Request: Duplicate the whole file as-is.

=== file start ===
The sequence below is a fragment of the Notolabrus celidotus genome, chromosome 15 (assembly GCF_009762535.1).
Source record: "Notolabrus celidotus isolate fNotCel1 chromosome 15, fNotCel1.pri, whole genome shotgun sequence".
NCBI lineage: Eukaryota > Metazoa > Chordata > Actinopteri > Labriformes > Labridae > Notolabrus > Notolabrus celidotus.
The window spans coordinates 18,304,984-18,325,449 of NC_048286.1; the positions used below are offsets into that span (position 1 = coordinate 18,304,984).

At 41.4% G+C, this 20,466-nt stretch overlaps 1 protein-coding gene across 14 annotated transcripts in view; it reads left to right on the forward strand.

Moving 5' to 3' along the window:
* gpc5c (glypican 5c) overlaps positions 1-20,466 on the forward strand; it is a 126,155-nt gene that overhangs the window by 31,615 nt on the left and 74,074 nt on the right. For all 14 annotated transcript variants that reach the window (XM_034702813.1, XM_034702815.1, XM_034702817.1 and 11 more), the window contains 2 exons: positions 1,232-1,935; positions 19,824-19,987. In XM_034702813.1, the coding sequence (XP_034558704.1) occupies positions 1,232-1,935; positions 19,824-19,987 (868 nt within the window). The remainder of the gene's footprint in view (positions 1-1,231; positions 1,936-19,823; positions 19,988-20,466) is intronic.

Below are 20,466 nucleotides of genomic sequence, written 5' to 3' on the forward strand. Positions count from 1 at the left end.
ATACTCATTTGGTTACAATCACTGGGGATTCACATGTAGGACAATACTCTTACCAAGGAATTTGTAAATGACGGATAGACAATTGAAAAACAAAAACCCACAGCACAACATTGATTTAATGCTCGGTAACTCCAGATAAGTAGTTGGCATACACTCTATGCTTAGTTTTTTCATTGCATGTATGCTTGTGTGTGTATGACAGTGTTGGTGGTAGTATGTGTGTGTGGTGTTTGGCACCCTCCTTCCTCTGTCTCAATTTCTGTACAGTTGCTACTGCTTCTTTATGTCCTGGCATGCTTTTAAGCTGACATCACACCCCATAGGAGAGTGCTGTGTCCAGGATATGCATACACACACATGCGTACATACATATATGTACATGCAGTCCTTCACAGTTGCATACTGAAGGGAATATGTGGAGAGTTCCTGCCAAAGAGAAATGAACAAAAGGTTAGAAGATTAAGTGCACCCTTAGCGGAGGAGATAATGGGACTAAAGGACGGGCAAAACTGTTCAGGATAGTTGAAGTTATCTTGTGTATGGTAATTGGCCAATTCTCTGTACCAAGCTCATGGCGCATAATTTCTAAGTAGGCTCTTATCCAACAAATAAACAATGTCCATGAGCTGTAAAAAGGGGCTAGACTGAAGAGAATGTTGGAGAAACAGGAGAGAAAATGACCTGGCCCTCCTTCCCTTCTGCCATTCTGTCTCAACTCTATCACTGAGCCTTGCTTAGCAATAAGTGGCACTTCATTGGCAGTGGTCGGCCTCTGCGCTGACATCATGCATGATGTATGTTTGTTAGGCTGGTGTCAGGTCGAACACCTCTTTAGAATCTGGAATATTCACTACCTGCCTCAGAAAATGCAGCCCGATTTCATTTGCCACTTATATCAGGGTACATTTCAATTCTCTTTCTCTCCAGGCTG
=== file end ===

The sequence below is a fragment of the Notolabrus celidotus genome, chromosome 15 (assembly GCF_009762535.1).
Source record: "Notolabrus celidotus isolate fNotCel1 chromosome 15, fNotCel1.pri, whole genome shotgun sequence".
NCBI lineage: Eukaryota > Metazoa > Chordata > Actinopteri > Labriformes > Labridae > Notolabrus > Notolabrus celidotus.
The window spans coordinates 18,304,984-18,325,449 of NC_048286.1; the positions used below are offsets into that span (position 1 = coordinate 18,304,984).

At 41.4% G+C, this 20,466-nt stretch overlaps 1 protein-coding gene across 14 annotated transcripts in view; it reads left to right on the forward strand.

Moving 5' to 3' along the window:
* gpc5c (glypican 5c) overlaps positions 1-20,466 on the forward strand; it is a 126,155-nt gene that overhangs the window by 31,615 nt on the left and 74,074 nt on the right. For all 14 annotated transcript variants that reach the window (XM_034702813.1, XM_034702815.1, XM_034702817.1 and 11 more), the window contains 2 exons: positions 1,232-1,935; positions 19,824-19,987. In XM_034702813.1, the coding sequence (XP_034558704.1) occupies positions 1,232-1,935; positions 19,824-19,987 (868 nt within the window). The remainder of the gene's footprint in view (positions 1-1,231; positions 1,936-19,823; positions 19,988-20,466) is intronic.

Below are 20,466 nucleotides of genomic sequence, written 5' to 3' on the forward strand. Positions count from 1 at the left end.
ATACTCATTTGGTTACAATCACTGGGGATTCACATGTAGGACAATACTCTTACCAAGGAATTTGTAAATGACGGATAGACAATTGAAAAACAAAAACCCACAGCACAACATTGATTTAATGCTCGGTAACTCCAGATAAGTAGTTGGCATACACTCTATGCTTAGTTTTTTCATTGCATGTATGCTTGTGTGTGTATGACAGTGTTGGTGGTAGTATGTGTGTGTGGTGTTTGGCACCCTCCTTCCTCTGTCTCAATTTCTGTACAGTTGCTACTGCTTCTTTATGTCCTGGCATGCTTTTAAGCTGACATCACACCCCATAGGAGAGTGCTGTGTCCAGGATATGCATACACACACATGCGTACATACATATATGTACATGCAGTCCTTCACAGTTGCATACTGAAGGGAATATGTGGAGAGTTCCTGCCAAAGAGAAATGAACAAAAGGTTAGAAGATTAAGTGCACCCTTAGCGGAGGAGATAATGGGACTAAAGGACGGGCAAAACTGTTCAGGATAGTTGAAGTTATCTTGTGTATGGTAATTGGCCAATTCTCTGTACCAAGCTCATGGCGCATAATTTCTAAGTAGGCTCTTATCCAACAAATAAACAATGTCCATGAGCTGTAAAAAGGGGCTAGACTGAAGAGAATGTTGGAGAAACAGGAGAGAAAATGACCTGGCCCTCCTTCCCTTCTGCCATTCTGTCTCAACTCTATCACTGAGCCTTGCTTAGCAATAAGTGGCACTTCATTGGCAGTGGTCGGCCTCTGCGCTGACATCATGCATGATGTATGTTTGTTAGGCTGGTGTCAGGTCGAACACCTCTTTAGAATCTGGAATATTCACTACCTGCCTCAGAAAATGCAGCCCGATTTCATTTGCCACTTATATCAGGGTACATTTCAATTCTCTTTCTCTCCAGGCTG